Almost 20 years ago, Taiwanese director Ang Lee (Li An, 李安) released The Wedding Banquet, a multilayered tale about gay love struggling for a place in a family of traditional Taiwanese values. These days Taiwanese are prepared to march in the streets for the equal right to marry.
By Stuart Hill
The Wedding Banquet was a clever reflection on the typical pressures that exist for many Taiwanese men and women in their late 20s and early 30s; to commit to what is expected: marry, settle down, and have children (and then grandchildren).
Learn more about The Wedding Banquet at IMDB.
Lee’s film covers issues that are still relevant today: multi-racial marriage; achieving one’s dreams; acceptance of gay relationships; the differences across the generations; family responsibility and obligations; male-female relations. In The Wedding Banquet these themes are woven through a story heavy on cultural references that perhaps have even more meaning for Taiwanese gays and lesbians than it does for western audiences.
The film’s conclusion reflects a typical Taiwan-style compromise: everyone gets what they want, but the means to achieving that remains a secret, something not to talk about openly.
When the film was released in the early 1990s, Taiwan was one of asia’s economic tigers: industry was booming, the media was freer, and politics was fast approaching direct presidential elections. Society was also accommodating changes in lifestyle.
Fast forward to today, and the social context is quite different: a more complex economic environment and a world in the process of confronting same-sex marriage. Or as a compromise, same-sex partnerships.
In fact, these issues are a key part of the agenda for the organizers of Taiwan’s LGBT Pride, which hosts a Pride Parade for Taiwan’s gay, lesbian, bi-sexual, and transgender community every year in Taipei.
Gay rights such as legal recognition of partners has been on and off as an issue in the mainstream for several years, especially after 2003 when Taipei mayor (and now Taiwan president) Ma Ying-Jeou gave city funds in support of the parade. It was a token investment that was said to have swayed voters and given hope to those agitating for better acceptance from mainstream society.
Since then, small gains have been made, in terms of work discrimination legislation, the ratification of human rights covenants, and moves to change the way sexuality is taught in schools. Community groups such as the TongZhi Hotline have been active in attempting to educate the community about “gay issues” while finding practical ways to deal with prejudice and improve the lives of gays, lesbians and their families.
More of a march than a parade, the Taiwan Pride Parade is held on the last weekend of October. As with many similar parades around the world, it is a chance for men and women to celebrate their differences and show solidarity in standing up for the rights they deserve but don’t yet have. It is also a chance to just get out and be seen, to be proud of who you are.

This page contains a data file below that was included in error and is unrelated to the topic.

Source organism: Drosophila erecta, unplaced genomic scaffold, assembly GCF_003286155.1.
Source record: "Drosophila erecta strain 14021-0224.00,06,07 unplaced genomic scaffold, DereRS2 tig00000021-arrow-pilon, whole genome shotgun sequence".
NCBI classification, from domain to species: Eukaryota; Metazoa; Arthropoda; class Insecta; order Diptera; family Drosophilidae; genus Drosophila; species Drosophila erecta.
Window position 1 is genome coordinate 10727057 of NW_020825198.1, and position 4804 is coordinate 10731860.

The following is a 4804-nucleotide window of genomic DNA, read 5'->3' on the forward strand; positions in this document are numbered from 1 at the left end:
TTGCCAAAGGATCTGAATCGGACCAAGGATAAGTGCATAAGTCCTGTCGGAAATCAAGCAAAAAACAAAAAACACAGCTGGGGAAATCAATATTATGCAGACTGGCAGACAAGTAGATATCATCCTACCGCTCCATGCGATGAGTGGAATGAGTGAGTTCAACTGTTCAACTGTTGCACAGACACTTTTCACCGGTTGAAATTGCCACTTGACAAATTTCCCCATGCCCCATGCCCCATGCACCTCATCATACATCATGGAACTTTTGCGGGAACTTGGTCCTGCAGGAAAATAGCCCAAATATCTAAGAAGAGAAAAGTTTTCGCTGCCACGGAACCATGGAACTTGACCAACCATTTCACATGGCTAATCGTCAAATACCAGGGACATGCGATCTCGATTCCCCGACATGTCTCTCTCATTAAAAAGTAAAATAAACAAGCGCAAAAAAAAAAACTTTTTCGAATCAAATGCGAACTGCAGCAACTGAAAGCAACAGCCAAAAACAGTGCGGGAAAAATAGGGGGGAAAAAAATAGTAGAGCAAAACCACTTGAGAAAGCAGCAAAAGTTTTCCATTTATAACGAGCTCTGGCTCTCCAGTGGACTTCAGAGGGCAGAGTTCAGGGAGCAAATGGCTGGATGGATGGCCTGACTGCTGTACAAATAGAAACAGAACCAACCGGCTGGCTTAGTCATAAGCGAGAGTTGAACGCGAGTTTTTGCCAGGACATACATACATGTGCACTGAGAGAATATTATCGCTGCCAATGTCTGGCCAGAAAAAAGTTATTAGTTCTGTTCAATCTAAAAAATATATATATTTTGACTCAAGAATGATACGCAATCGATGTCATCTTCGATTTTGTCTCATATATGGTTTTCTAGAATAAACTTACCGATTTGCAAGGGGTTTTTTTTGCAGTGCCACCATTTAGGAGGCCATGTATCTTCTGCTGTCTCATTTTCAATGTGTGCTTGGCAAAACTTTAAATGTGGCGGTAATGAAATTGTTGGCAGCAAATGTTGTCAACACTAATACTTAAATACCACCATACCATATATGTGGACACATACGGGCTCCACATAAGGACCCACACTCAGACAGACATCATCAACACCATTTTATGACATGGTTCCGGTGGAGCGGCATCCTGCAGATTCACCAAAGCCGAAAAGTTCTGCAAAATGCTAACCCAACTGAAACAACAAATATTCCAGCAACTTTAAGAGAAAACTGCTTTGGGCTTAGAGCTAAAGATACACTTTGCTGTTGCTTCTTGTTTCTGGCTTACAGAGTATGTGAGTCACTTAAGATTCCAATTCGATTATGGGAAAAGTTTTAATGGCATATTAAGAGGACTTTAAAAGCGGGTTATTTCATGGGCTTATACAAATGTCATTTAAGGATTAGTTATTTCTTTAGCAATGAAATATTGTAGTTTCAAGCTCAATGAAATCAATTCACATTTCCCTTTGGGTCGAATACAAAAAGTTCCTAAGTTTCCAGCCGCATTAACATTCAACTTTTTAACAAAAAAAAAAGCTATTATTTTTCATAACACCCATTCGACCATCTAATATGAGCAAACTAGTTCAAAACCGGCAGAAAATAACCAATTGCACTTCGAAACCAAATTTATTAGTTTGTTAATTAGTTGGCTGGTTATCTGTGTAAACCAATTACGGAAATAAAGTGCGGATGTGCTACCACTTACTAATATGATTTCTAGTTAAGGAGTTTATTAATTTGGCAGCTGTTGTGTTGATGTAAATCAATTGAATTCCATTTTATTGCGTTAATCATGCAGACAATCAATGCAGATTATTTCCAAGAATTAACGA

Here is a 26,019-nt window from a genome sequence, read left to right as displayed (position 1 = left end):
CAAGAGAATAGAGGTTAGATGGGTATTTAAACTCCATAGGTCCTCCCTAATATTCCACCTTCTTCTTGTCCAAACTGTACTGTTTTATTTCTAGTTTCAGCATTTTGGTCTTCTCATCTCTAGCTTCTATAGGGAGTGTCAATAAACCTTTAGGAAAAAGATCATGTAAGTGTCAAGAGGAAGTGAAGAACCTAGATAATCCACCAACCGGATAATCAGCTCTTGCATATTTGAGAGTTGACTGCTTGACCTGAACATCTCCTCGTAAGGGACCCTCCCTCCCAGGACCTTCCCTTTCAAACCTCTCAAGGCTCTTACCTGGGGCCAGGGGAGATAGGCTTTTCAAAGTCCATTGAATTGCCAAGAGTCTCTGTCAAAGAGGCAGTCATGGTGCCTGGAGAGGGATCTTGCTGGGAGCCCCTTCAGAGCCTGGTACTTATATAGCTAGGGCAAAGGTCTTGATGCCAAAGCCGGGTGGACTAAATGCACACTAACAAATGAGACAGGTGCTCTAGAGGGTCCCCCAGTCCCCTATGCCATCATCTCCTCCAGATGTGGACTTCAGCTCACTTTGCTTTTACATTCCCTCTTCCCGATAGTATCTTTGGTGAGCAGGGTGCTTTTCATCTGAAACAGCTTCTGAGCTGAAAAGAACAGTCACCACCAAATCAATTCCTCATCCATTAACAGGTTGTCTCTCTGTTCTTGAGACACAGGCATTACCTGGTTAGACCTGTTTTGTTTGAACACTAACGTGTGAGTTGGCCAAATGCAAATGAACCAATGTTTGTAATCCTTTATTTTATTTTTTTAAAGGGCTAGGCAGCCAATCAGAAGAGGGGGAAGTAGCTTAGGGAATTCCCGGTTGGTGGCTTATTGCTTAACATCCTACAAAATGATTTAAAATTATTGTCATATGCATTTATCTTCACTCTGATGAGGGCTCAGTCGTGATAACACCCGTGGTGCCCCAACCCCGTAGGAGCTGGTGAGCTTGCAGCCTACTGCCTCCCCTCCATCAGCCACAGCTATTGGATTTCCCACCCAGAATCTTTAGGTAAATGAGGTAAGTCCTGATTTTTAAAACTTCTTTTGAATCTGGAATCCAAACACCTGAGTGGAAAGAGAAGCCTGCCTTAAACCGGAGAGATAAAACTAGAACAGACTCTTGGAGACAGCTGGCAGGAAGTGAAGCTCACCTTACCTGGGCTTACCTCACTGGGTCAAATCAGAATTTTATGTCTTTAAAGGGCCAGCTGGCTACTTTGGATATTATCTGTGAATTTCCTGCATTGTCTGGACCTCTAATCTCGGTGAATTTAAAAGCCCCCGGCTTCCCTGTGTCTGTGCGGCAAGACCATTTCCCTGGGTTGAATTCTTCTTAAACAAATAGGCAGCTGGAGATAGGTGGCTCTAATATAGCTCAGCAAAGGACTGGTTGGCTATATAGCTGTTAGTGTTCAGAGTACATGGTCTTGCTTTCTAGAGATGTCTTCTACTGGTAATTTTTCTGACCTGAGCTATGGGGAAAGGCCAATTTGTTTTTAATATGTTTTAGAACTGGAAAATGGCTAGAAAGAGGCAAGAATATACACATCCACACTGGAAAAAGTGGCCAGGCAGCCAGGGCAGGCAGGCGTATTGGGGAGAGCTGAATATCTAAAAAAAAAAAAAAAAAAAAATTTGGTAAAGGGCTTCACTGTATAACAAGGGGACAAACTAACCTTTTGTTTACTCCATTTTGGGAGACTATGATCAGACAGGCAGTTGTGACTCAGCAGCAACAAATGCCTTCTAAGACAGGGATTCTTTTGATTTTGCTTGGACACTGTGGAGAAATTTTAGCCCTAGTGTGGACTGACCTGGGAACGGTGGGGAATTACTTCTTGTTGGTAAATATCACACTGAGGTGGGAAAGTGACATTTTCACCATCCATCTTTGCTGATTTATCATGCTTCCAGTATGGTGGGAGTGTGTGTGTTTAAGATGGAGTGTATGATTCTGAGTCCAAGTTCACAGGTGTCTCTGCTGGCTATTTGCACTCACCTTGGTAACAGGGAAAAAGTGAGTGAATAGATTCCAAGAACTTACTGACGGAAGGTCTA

First held in 2003, Taiwan Pride has grown into the biggest march for issues affecting the LGBT community across Asia. This year participants and attendees were estimated to be around 50,000 people, and every year the numbers keep growing. For gays and lesbians from nearby countries, the Taiwan Pride Parade is something of a Taipei attraction and many visitors fly in from Japan, Singapore, Korea and Hong Kong to show support and enjoy the atmosphere.
A lot less commercial than many gay parades around the world, the Taiwan Pride Parade represents the effort of volunteers and local social groups to get their message out. The quality and sophistication of the parade banners and floats is also a reflection of this very grass-roots movement which works on very little external funding. However, as a social focus, the parade generates its own privately organized spin-off events, which are managed by Taipei bars and clubs to take advantage of the concentration of customers.
Several elements make the event seem different to other parades or marches in other countries. The first is that the parade itself must abide by standard traffic regulations. This means, that although the parade occupies one lane of traffic, its movement must still follow standard rules about stopping at red lights and giving way to traffic. The other is that many of those marching are relatively young. Many groups are representative of students and various community groups. The last is that the march tends to end with politically focused speeches, as well as several low-key performances by gay-friendly performers.
The growing size of the parade and the diversity of its attendees are in some way indicative of the changes in Taiwanese attitudes to sex, sexuality, family and lifestyle. There’s a sense of a growing confidence among Taiwan’s LGBT community to live their own lives. It’s not too far-fetched to think of a time when same-sex wedding banquets have entered the mainstream.